The United States of Golf: All 50 States Ranked By Their Golfiness (Nos. 40-31)

June 30, 2015

What determines a state’s golfiness? Lots of factors.

Having more than a quarter of your residents who regularly peg it helps your cause (take a bow, Minnesota). Hosting 18 national championships puts you in good stead (nicely done, New York). Spawning Donald Ross, A.W. Tillinghast and Tom Doak does not go unnoticed (props, Pennsylvania). And staging a PGA Tour event that attracts half a million fans? You da man, Arizona.

But how does California stack up against North Carolina? Is North Dakota golfier than South Dakota? And which state is the golfiest of them all? You deserve answers, America, and we’ve delivered them.

Pairing National Golf Foundation data with some subjective analysis from yours truly (I’ve played golf in all 50 states and at more than 1,500 U.S. courses), we calculated a golfiness rating for every state in the union.

Over the next five days, we’ll roll out our ranking in groups of 10, culminating with the Top 10 Golfiest States on Friday, July 3. (You can debate the merits of our ranking at your July 4 barbecue.) Did we undervalue your state? Did we rank another state too high? Stand up and be heard! Hit us up on Facebook or Twitter, or plead your case in the comments section below.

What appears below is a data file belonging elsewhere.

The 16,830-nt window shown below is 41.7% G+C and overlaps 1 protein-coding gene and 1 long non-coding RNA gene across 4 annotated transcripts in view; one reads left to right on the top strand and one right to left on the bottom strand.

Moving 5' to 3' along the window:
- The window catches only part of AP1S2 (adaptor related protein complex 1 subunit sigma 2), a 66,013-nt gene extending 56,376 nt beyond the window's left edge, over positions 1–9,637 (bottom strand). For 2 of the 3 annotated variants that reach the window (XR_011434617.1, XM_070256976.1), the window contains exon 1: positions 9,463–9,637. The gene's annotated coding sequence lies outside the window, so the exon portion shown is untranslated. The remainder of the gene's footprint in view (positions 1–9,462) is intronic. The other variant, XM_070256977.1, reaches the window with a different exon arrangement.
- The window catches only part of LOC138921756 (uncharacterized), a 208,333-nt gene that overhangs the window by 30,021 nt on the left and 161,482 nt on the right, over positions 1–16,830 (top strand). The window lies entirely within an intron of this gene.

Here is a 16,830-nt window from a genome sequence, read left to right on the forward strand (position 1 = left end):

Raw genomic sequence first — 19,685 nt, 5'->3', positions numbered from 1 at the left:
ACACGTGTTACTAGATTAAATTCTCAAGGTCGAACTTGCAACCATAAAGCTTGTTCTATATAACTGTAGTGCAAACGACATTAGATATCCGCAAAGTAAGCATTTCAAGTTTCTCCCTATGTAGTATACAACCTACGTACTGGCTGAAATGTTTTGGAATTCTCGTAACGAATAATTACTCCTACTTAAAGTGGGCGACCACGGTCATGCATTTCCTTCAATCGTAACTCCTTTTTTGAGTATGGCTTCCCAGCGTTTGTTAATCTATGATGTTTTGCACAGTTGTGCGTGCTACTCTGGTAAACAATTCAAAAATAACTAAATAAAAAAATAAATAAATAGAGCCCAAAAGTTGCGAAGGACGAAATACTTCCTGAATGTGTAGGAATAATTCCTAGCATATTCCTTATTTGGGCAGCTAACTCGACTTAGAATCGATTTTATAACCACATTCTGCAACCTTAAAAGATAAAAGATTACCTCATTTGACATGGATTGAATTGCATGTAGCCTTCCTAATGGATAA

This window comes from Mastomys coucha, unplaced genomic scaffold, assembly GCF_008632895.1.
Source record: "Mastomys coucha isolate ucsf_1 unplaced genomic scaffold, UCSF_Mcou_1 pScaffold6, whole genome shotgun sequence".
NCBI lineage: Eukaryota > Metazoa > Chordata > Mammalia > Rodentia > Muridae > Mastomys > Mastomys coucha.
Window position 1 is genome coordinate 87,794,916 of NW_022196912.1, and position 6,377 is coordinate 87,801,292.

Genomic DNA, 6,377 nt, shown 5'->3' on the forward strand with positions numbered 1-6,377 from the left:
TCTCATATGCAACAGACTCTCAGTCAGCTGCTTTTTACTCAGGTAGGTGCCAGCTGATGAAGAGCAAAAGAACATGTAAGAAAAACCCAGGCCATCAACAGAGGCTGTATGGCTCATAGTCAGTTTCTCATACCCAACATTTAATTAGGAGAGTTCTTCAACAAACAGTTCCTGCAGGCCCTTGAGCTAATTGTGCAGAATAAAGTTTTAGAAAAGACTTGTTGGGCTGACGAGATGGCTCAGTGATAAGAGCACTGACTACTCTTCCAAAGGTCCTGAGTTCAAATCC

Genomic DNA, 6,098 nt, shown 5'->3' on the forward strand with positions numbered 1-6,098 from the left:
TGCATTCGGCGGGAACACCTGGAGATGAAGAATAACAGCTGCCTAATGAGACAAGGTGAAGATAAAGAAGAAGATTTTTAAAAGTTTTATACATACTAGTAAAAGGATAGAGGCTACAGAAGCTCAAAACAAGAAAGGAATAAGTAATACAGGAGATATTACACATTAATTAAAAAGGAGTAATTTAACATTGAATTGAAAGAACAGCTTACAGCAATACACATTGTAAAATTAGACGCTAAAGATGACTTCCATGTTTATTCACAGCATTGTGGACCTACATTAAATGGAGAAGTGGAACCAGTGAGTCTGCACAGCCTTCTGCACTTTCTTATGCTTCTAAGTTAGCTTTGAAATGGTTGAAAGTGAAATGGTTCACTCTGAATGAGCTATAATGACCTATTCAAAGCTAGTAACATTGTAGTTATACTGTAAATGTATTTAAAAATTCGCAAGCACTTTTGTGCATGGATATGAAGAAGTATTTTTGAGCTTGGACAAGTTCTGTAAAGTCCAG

We rated each state on a 0-50 scale in the following four categories. The combined score for each state determined its overall “golfiness.”

1. AVIDNESS OF GOLFERS. Using data supplied by the National Golf Foundation (NGF), we factored in Household Participation Rate (the percentage of a state’s population that plays golf) and Rounds Per Golfer (the frequency of rounds among regular players). Combining those two metrics, each state emerged with a point value of 1 to 50.

2. QUANTITY AND QUALITY OF COURSES. We gave equal emphasis to two statistics: (1) Total number of courses, and (2) Number of GOLF Magazine Top 100 courses (private and public).

3. GOLF LEGACY/VIBE. This category accounts for the caliber of a state’s native players and the prestige of its tournaments, plus its overall golf “vibe”—admittedly somewhat subjective metrics, but important nonetheless.

4. TRAVELIN’ JOE’S RATING. The final judgment was left up to me and my golf experiences in all 50 states. When I holed out at Hot Springs (Ark.) Country Club’s Park course in October 2011, I completed my quest to play golf in every state. Having now crisscrossed the country countless times, I’ve developed my own opinions of each state’s golfiness.

Did you miss states 50 to 41? You can check out that list here.